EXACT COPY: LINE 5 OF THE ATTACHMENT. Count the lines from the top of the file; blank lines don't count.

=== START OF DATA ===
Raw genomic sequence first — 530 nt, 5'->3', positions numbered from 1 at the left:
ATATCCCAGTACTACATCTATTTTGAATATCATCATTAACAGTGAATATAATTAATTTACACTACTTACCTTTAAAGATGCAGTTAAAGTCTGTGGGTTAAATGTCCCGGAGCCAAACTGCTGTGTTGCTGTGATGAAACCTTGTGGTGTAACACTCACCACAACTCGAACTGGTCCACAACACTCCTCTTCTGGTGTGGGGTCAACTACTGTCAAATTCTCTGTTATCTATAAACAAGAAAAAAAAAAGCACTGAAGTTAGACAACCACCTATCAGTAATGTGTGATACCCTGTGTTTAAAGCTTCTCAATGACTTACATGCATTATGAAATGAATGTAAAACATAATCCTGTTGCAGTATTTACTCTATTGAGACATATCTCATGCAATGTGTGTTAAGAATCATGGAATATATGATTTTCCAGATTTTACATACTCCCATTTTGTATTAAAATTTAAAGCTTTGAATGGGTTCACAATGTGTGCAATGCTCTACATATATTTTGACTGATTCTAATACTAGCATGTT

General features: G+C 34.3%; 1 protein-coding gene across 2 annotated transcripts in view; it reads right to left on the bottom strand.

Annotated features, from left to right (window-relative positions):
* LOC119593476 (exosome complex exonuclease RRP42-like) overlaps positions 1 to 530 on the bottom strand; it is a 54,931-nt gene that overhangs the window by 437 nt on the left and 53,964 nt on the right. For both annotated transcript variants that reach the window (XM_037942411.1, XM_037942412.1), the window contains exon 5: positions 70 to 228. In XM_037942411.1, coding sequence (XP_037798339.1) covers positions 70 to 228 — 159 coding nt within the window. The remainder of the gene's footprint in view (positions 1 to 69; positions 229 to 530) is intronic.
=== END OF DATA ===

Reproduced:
* LOC119593476 (exosome complex exonuclease RRP42-like) overlaps positions 1 to 530 on the bottom strand; it is a 54,931-nt gene that overhangs the window by 437 nt on the left and 53,964 nt on the right. For both annotated transcript variants that reach the window (XM_037942411.1, XM_037942412.1), the window contains exon 5: positions 70 to 228. In XM_037942411.1, coding sequence (XP_037798339.1) covers positions 70 to 228 — 159 coding nt within the window. The remainder of the gene's footprint in view (positions 1 to 69; positions 229 to 530) is intronic.